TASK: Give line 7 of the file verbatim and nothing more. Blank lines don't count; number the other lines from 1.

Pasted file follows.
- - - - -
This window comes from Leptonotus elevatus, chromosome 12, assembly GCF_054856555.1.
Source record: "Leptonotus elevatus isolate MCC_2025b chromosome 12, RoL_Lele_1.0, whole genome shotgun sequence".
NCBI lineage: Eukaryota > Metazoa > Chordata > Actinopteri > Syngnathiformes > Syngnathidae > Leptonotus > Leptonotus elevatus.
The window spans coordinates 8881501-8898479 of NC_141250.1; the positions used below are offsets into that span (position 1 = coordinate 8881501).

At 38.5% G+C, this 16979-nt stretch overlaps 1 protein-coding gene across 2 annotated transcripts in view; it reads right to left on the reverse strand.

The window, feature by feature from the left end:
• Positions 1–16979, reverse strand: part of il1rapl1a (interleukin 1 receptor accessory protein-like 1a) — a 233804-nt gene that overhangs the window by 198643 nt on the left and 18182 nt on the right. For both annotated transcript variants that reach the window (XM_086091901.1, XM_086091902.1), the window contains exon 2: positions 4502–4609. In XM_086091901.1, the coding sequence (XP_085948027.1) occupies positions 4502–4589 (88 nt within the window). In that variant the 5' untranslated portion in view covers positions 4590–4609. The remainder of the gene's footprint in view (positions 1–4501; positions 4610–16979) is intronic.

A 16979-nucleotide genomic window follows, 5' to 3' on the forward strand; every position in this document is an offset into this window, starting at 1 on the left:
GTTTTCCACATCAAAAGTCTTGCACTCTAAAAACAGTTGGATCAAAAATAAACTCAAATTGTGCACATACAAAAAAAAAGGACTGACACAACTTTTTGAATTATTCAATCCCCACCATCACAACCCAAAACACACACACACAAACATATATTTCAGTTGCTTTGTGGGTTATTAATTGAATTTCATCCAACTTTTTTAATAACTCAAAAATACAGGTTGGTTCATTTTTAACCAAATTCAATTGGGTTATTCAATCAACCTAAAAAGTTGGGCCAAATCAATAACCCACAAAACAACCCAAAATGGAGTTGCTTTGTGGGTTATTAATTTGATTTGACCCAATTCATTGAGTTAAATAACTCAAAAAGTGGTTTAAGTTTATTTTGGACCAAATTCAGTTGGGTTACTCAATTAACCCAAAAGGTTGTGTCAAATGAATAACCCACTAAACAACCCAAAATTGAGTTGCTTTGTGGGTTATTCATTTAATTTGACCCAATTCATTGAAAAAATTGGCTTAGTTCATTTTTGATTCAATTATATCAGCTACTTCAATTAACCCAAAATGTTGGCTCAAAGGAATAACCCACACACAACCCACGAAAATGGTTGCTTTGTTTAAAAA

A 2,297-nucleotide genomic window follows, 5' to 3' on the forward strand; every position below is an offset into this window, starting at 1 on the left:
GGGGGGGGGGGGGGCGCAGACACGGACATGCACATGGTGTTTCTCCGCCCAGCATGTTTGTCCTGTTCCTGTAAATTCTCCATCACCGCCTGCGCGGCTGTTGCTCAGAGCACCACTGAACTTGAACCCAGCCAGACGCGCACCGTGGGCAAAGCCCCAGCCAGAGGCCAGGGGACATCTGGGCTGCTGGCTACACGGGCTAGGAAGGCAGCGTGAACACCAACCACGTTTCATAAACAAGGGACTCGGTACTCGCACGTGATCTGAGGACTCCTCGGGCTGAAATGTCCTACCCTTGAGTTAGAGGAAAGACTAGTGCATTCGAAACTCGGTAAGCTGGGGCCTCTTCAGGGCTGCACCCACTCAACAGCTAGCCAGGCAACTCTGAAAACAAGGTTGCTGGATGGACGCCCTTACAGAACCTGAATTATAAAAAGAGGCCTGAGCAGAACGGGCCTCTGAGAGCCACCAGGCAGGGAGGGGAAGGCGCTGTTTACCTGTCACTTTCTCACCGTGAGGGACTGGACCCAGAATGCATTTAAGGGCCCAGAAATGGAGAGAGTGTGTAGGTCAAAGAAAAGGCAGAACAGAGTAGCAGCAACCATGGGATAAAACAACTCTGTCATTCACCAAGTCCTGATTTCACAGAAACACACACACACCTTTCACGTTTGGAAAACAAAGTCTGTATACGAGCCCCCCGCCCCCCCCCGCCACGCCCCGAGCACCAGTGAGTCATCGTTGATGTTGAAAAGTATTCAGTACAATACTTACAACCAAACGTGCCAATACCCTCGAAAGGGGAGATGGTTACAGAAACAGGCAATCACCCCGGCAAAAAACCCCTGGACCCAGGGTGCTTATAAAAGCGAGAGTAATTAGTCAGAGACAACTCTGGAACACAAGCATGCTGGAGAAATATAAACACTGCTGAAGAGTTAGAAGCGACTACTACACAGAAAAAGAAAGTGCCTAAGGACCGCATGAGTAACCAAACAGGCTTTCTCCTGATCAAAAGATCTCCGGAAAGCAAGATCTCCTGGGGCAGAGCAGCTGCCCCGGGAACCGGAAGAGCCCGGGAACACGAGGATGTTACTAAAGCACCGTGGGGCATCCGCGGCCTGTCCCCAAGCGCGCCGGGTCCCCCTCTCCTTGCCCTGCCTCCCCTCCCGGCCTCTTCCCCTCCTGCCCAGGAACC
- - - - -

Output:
• Positions 1–16979, reverse strand: part of il1rapl1a (interleukin 1 receptor accessory protein-like 1a) — a 233804-nt gene that overhangs the window by 198643 nt on the left and 18182 nt on the right. For both annotated transcript variants that reach the window (XM_086091901.1, XM_086091902.1), the window contains exon 2: positions 4502–4609. In XM_086091901.1, the coding sequence (XP_085948027.1) occupies positions 4502–4589 (88 nt within the window). In that variant the 5' untranslated portion in view covers positions 4590–4609. The remainder of the gene's footprint in view (positions 1–4501; positions 4610–16979) is intronic.